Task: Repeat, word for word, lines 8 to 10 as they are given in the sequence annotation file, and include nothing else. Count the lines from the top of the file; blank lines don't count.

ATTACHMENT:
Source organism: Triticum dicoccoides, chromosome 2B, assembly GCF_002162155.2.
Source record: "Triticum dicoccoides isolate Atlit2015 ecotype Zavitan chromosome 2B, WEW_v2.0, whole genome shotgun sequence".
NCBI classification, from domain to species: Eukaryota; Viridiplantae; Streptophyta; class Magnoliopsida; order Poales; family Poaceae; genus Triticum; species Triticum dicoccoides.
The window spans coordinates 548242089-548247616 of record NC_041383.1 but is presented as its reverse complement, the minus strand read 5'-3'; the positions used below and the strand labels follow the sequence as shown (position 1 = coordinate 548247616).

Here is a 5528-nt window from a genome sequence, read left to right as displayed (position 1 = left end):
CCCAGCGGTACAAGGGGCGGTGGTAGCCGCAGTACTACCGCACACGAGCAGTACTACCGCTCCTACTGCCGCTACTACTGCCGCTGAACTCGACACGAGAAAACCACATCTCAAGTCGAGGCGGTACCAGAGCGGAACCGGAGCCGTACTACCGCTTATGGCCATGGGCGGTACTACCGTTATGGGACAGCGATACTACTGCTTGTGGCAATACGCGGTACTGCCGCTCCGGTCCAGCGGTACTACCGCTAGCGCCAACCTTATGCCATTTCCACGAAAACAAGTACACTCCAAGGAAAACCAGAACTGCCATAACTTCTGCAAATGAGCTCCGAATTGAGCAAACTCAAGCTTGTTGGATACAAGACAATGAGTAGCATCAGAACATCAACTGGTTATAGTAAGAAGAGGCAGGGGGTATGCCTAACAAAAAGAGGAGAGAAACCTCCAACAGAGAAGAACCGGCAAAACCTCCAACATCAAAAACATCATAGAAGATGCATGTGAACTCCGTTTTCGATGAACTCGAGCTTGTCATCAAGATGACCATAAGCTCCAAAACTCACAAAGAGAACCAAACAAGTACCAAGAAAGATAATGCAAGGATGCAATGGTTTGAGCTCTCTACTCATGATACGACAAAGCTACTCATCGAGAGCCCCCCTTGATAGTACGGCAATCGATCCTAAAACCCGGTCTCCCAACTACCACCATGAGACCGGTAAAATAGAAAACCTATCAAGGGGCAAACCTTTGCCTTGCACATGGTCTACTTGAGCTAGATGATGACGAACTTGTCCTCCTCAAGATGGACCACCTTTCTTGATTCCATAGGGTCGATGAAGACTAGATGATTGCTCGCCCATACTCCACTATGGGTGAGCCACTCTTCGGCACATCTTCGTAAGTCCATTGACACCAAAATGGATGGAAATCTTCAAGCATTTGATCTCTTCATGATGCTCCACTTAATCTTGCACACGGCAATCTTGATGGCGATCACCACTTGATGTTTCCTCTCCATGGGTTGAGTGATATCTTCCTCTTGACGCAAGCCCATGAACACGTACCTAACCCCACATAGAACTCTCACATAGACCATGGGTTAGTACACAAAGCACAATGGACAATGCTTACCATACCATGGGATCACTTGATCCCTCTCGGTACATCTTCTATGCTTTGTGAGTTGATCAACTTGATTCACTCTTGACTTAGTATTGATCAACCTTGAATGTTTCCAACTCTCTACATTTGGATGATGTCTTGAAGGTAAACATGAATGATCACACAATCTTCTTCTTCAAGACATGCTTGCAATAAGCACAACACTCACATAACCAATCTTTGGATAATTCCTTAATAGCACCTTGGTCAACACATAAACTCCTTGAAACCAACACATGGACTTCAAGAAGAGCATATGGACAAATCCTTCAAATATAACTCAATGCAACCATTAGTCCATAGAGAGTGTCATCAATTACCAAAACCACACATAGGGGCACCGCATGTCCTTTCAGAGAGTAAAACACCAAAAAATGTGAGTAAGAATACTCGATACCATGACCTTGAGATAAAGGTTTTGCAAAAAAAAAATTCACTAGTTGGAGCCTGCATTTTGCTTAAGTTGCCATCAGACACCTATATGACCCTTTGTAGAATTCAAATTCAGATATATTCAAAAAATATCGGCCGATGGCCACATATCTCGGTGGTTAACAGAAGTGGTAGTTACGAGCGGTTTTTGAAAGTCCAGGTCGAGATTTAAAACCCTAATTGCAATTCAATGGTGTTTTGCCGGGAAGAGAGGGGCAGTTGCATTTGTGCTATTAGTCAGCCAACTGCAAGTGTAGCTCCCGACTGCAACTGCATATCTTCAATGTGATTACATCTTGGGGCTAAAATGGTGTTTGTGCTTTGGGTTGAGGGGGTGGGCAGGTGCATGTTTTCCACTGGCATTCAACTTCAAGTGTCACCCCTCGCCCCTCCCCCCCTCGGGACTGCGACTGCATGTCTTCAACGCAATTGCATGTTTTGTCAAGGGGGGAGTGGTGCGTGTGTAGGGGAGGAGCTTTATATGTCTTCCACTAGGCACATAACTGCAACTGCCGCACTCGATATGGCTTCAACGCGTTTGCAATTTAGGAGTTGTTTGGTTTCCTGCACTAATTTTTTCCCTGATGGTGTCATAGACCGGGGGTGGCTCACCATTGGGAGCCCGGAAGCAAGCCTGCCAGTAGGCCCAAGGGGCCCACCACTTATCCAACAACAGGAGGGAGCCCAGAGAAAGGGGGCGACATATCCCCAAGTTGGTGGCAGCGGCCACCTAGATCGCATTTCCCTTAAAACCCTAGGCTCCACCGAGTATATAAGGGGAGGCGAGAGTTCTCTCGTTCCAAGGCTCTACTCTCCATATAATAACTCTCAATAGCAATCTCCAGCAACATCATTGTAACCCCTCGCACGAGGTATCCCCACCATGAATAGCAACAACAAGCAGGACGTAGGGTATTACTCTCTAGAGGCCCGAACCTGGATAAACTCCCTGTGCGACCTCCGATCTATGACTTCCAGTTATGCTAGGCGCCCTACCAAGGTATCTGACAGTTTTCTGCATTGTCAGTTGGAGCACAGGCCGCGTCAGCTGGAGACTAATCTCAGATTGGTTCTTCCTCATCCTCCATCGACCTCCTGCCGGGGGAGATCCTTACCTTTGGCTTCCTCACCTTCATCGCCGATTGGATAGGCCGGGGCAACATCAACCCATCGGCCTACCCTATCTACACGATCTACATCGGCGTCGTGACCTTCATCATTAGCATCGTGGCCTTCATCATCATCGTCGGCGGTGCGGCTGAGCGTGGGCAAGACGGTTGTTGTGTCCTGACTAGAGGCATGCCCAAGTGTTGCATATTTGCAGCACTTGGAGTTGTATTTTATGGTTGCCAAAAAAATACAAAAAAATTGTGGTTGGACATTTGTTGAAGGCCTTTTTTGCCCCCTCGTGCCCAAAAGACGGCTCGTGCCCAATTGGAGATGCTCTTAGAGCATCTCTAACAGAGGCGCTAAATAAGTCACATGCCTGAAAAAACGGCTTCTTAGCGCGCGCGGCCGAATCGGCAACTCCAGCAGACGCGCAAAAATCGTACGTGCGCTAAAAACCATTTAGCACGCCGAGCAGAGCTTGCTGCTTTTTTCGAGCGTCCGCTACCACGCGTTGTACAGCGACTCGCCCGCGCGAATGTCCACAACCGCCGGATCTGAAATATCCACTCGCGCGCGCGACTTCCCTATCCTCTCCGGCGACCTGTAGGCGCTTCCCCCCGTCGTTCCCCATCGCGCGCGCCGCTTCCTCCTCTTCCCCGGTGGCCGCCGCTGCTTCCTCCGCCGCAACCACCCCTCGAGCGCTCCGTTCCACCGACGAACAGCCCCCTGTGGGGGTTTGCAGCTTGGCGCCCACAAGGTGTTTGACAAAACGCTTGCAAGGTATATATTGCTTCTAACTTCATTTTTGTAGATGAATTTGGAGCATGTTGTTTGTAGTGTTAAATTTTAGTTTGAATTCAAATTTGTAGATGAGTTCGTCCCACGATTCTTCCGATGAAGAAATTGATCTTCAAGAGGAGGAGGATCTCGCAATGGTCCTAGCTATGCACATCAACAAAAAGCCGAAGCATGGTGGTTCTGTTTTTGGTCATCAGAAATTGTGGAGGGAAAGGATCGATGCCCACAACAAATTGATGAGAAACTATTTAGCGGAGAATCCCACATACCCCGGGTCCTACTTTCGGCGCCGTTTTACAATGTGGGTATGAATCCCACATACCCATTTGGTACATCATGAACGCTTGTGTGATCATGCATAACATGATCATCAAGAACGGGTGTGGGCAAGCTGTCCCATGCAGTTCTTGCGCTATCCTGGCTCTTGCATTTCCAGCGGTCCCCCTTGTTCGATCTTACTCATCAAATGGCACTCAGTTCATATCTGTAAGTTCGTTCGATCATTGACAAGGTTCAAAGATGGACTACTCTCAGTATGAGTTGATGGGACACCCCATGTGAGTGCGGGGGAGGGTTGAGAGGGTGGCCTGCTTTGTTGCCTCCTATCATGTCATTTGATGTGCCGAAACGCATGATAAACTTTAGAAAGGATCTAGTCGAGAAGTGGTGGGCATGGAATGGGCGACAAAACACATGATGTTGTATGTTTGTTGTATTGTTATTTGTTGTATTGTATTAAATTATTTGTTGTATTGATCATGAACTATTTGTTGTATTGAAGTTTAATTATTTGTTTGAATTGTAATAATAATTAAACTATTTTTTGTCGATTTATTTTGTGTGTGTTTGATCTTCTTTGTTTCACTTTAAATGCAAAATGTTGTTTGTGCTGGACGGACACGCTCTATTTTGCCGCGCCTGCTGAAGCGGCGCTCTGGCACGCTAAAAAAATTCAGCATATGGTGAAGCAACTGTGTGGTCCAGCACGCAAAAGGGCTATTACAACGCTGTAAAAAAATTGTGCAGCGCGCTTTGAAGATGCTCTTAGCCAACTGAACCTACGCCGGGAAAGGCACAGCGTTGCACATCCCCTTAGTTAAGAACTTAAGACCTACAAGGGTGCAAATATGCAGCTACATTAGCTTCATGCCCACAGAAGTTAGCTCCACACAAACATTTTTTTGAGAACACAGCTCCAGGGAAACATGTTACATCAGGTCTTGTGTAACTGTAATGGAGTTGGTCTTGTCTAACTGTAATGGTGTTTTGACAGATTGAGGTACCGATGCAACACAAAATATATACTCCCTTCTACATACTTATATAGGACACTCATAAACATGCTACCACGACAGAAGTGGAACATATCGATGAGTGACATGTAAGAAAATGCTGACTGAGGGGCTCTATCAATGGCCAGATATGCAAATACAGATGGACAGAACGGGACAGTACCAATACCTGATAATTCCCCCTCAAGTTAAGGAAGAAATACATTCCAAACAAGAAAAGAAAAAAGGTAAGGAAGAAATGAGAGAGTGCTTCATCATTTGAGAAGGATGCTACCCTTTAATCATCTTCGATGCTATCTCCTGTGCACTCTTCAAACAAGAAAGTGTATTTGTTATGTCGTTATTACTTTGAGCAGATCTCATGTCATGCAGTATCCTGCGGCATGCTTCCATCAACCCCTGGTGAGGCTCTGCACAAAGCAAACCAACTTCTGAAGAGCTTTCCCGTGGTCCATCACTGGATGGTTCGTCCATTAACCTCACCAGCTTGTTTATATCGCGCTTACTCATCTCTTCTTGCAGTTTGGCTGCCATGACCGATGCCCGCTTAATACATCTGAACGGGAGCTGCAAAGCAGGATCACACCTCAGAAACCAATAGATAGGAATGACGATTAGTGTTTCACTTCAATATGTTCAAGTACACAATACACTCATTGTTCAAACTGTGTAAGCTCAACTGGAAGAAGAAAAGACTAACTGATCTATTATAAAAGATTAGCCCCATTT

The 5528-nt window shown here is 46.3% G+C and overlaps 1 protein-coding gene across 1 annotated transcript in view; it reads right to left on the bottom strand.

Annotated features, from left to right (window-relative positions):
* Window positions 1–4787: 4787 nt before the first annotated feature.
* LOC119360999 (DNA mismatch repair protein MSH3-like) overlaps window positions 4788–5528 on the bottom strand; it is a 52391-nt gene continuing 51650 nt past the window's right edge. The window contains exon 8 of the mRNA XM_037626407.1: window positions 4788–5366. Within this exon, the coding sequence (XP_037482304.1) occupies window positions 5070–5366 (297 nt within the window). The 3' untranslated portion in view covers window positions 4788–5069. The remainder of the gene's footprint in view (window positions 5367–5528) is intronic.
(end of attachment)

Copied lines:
Annotated features, from left to right (window-relative positions):
* Window positions 1–4787: 4787 nt before the first annotated feature.
* LOC119360999 (DNA mismatch repair protein MSH3-like) overlaps window positions 4788–5528 on the bottom strand; it is a 52391-nt gene continuing 51650 nt past the window's right edge. The window contains exon 8 of the mRNA XM_037626407.1: window positions 4788–5366. Within this exon, the coding sequence (XP_037482304.1) occupies window positions 5070–5366 (297 nt within the window). The 3' untranslated portion in view covers window positions 4788–5069. The remainder of the gene's footprint in view (window positions 5367–5528) is intronic.